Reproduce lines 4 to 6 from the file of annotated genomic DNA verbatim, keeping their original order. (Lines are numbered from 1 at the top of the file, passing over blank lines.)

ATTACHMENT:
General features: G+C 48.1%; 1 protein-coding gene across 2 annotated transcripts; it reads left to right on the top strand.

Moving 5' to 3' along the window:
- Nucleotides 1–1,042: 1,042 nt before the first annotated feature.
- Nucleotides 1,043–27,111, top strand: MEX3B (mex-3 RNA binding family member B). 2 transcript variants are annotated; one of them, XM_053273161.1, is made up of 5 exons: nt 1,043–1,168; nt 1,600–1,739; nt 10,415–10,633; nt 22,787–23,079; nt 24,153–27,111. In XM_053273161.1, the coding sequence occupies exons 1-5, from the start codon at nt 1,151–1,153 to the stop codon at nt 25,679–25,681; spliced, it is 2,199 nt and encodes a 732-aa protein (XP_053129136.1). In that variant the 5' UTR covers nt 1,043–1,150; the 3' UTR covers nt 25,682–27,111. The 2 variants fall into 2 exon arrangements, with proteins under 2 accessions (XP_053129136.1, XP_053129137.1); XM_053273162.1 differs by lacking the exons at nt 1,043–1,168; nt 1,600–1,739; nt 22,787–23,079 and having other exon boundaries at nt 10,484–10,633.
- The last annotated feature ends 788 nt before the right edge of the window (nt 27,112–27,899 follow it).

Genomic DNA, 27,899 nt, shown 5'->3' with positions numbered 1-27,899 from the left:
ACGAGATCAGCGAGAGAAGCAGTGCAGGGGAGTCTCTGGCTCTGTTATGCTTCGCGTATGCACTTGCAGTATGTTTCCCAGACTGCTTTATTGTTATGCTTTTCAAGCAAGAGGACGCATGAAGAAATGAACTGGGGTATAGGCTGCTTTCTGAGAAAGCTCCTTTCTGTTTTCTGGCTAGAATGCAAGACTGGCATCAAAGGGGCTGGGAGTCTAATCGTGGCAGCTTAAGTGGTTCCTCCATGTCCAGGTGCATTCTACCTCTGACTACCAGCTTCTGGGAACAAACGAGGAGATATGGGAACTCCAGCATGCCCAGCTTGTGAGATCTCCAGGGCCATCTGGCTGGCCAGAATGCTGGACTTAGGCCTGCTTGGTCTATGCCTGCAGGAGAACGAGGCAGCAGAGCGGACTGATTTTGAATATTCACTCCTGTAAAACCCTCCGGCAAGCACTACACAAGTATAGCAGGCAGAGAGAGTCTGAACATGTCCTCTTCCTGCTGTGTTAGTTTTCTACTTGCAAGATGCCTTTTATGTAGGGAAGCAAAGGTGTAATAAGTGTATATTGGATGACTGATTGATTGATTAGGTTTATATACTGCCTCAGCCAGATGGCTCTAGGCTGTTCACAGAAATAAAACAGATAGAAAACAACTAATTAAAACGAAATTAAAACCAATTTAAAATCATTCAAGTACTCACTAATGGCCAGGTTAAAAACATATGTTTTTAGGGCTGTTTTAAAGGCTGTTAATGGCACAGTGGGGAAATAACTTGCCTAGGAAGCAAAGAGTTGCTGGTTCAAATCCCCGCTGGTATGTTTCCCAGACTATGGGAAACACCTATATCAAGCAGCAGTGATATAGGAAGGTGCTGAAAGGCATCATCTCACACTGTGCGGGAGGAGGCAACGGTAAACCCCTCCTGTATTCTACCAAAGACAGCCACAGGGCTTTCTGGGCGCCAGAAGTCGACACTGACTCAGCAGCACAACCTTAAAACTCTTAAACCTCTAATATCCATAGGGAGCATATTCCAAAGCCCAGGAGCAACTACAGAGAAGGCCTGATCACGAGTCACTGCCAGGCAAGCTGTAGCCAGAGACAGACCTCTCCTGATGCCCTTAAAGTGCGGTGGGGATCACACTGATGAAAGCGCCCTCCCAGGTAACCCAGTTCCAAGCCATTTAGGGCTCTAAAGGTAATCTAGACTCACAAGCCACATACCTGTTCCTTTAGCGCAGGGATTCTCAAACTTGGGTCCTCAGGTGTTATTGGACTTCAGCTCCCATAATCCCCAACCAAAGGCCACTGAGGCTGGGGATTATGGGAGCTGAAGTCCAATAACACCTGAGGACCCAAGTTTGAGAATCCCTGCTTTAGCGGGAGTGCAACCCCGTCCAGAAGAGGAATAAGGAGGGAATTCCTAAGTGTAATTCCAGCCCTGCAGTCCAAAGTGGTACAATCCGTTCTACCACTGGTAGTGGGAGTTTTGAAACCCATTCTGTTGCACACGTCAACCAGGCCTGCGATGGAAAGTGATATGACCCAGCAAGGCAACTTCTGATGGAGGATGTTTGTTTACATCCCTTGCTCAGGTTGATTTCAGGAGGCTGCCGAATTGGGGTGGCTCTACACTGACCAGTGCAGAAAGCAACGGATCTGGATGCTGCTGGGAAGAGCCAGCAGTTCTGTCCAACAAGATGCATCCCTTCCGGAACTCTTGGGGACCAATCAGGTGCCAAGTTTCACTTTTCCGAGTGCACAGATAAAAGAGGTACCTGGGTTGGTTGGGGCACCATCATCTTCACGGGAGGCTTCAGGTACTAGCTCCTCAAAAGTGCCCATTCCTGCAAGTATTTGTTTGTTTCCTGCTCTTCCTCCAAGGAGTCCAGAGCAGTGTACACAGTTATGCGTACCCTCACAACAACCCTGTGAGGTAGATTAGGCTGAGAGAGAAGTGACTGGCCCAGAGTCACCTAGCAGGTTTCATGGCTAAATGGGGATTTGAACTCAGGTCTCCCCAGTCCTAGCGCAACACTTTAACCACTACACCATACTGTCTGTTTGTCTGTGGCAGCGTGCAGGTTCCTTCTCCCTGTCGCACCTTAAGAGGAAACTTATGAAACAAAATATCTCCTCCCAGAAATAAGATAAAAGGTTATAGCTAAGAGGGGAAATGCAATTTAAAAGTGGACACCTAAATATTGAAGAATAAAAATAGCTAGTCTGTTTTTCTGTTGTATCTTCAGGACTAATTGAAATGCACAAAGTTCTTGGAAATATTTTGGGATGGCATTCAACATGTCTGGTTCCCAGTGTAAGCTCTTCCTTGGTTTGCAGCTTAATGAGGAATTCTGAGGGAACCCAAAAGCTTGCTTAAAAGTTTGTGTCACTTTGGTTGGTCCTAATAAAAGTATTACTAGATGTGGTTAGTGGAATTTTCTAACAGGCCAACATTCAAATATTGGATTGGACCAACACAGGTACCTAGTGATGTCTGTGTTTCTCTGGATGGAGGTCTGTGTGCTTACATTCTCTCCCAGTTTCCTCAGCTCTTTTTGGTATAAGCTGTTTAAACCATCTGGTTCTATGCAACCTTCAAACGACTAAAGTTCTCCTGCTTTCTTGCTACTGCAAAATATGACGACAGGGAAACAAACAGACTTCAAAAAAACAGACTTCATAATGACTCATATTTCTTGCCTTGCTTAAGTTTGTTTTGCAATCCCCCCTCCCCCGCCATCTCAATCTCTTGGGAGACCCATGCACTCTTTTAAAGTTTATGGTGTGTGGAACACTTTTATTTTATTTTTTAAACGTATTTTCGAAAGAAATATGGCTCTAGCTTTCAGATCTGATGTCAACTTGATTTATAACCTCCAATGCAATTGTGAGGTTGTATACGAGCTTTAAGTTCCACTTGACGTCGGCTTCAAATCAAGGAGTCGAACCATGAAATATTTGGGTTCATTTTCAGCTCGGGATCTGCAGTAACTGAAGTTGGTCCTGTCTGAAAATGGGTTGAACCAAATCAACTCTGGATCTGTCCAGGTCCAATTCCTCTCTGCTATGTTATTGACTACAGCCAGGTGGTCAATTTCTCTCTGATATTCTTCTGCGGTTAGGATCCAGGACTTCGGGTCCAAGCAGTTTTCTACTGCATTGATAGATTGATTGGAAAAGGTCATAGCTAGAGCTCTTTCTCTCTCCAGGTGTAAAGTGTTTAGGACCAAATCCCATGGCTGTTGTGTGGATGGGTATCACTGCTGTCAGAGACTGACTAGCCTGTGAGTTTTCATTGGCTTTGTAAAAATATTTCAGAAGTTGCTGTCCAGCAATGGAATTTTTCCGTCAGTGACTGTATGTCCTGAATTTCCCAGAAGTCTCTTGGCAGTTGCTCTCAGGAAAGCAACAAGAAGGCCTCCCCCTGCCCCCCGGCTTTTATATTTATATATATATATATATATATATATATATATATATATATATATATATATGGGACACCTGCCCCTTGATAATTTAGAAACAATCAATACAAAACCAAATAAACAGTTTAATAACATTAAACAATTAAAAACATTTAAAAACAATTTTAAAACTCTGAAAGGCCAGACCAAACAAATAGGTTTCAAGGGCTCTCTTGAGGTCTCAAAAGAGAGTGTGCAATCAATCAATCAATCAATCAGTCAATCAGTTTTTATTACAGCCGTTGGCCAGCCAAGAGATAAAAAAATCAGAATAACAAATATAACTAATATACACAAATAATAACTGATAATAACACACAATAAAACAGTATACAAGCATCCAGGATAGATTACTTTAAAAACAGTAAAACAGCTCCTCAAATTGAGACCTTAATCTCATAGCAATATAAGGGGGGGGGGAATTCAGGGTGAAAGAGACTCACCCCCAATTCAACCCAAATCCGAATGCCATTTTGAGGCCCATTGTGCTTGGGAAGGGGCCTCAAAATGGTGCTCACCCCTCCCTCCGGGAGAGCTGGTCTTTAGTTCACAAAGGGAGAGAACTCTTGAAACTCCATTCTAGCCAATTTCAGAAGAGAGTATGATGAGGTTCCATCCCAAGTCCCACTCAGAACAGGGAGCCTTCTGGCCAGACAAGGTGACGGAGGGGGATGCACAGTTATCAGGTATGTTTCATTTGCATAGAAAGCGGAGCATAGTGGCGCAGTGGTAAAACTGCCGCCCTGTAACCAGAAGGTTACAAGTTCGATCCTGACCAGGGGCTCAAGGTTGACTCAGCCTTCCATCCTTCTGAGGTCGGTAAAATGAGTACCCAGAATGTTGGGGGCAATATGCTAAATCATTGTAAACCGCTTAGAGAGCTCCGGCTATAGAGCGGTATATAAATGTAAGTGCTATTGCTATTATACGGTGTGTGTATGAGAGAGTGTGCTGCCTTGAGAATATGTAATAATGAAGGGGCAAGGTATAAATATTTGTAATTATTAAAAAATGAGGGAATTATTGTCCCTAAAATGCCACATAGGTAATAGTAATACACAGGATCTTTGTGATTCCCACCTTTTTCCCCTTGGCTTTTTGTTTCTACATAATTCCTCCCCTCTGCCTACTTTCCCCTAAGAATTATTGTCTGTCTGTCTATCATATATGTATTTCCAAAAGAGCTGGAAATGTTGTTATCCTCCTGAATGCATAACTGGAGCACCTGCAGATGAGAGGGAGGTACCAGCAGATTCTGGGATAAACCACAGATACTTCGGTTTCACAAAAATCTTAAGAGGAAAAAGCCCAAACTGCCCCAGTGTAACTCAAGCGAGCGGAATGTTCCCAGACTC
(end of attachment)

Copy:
- Nucleotides 1,043–27,111, top strand: MEX3B (mex-3 RNA binding family member B). 2 transcript variants are annotated; one of them, XM_053273161.1, is made up of 5 exons: nt 1,043–1,168; nt 1,600–1,739; nt 10,415–10,633; nt 22,787–23,079; nt 24,153–27,111. In XM_053273161.1, the coding sequence occupies exons 1-5, from the start codon at nt 1,151–1,153 to the stop codon at nt 25,679–25,681; spliced, it is 2,199 nt and encodes a 732-aa protein (XP_053129136.1). In that variant the 5' UTR covers nt 1,043–1,150; the 3' UTR covers nt 25,682–27,111. The 2 variants fall into 2 exon arrangements, with proteins under 2 accessions (XP_053129136.1, XP_053129137.1); XM_053273162.1 differs by lacking the exons at nt 1,043–1,168; nt 1,600–1,739; nt 22,787–23,079 and having other exon boundaries at nt 10,484–10,633.
- The last annotated feature ends 788 nt before the right edge of the window (nt 27,112–27,899 follow it).

Genomic DNA, 27,899 nt, shown 5'->3' with positions numbered 1-27,899 from the left: